Cold and Cough Medicine for Infants and Children
Medical Author: Benjamin Wedro, MD, FACEP, FAAEM
Medical Editor: Melissa Conrad Stöppler, MD
Once upon a time, not so long ago, children were allowed to have runny noses and coughs. Colds were expected to last a few days and were considered an inconvenience.
But times have changed. The traditional family unit of one working parent and one at home is no longer the norm. Aside from not wanting your child to suffer, the practical considerations of adjusting day care and work - means adding more stress to a home with an ill child.
Acetaminophen (Tylenol) and ibuprofen (Advil, Motrin) are important drugs to use to control fever and pain in children. Too often they are bundled with combinations of antihistamines, decongestants, and cough suppressants, suggesting an all-in-one cure for the common cold and other upper respiratory tract infections (URIs). Store shelves are filled with these over-the-counter medications that beckon parents to make life a little easier for their child. Yet, even in adults, these medications are less than helpful, and the side effects can be potentially deadly.
Sometimes regulatory agencies move at a snail's pace when making their recommendations. The US Food and Drug Administration (FDA) issued a public health advisory about cold medication use in kids in August of 2007 warning of potential dangers of these medicines to children under the age of 2. But even this recommendation can be confusing, since most pediatric medication dosing is based on weight, not age. How much different is a child who is 2 years and 1 month old (25 months old), compared with an infant 2 months younger (23 months old)?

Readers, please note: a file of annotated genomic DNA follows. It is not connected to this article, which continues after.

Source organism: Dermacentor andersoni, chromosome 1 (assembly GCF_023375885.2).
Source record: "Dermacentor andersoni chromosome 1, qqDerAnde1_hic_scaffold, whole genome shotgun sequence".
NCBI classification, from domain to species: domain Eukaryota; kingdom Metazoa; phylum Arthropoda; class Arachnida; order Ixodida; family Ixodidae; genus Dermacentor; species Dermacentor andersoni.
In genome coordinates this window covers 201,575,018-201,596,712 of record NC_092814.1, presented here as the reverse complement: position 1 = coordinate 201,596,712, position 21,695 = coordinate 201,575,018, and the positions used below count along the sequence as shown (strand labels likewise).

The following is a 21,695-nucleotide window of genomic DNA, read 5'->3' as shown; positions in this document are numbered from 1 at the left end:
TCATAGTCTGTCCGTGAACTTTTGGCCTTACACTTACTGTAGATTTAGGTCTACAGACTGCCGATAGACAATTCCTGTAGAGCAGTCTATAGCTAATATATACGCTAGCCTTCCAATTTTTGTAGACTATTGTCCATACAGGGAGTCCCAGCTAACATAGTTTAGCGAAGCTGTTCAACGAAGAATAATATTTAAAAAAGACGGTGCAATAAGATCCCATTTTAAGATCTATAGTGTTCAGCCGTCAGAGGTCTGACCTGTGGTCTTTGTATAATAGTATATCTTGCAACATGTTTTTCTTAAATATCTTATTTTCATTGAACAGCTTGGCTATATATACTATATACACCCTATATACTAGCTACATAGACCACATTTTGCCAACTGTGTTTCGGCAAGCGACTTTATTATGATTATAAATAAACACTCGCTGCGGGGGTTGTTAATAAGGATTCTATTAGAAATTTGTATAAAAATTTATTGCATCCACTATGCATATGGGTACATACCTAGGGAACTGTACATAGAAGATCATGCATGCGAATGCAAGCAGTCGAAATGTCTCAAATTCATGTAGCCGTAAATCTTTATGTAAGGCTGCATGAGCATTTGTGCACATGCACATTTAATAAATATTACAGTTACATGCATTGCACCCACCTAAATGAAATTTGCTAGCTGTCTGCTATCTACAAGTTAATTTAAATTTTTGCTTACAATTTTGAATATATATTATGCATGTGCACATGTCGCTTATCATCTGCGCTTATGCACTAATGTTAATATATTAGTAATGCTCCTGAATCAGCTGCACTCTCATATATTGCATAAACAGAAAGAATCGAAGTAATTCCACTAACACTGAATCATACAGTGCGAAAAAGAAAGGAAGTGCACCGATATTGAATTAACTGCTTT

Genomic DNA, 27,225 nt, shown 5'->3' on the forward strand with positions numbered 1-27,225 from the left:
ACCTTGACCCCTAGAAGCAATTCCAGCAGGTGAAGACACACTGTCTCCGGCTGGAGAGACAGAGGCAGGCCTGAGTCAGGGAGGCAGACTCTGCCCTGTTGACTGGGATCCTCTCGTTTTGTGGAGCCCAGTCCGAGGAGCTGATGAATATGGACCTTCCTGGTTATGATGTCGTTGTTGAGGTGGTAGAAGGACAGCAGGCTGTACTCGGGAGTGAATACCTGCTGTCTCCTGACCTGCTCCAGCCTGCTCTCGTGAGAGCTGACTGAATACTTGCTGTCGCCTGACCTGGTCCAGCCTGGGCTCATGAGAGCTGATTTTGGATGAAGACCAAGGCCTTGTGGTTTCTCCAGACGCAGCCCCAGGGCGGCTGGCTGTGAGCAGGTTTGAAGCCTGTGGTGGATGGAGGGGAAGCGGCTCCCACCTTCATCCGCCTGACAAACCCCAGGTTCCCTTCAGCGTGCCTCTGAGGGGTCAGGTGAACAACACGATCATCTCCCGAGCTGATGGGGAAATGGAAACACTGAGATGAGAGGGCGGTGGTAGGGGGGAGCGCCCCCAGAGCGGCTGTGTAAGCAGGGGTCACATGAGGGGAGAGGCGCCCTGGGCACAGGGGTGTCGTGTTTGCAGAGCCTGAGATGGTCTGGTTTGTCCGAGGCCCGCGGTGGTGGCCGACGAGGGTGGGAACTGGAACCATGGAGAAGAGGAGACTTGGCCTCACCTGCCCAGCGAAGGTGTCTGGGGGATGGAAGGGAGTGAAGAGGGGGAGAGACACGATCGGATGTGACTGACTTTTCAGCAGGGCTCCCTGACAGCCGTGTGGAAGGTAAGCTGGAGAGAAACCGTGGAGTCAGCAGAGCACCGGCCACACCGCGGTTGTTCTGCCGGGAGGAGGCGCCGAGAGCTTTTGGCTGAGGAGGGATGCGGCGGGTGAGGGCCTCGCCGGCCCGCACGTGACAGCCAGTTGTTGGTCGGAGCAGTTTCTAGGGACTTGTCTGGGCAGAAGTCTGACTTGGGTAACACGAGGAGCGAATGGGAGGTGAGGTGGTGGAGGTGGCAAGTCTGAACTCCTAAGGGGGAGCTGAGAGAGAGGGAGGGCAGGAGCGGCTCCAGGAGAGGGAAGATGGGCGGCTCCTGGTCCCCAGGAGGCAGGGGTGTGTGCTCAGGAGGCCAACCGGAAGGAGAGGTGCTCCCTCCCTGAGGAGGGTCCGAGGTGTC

At the time of the recommendation the FDA was "committed" to studying the medications in kids aged 2-11. They are still studying the safety of cold medications in this pediatric population. Meanwhile, the American College of Chest Physicians has recommended not using them in children under 14 years of age. Decongestants contain pseudoephedrine, a chemical that acts like adrenaline, and may cause children to become "wired." Antihistamines may be useful but can cause excessive sleepiness in children (remember that they are the active ingredients in over-the-counter sleep medicines), and some children paradoxically get agitated with antihistamines. Perhaps the most important statement from the chest physicians is that cough medications do not work.
The bottom line is that children get colds and they are miserable. Parents want to make their child feel better, and that is not always easy. Drinking fluids, controlling fever, hugging your child, and tincture of time may be the best remedy.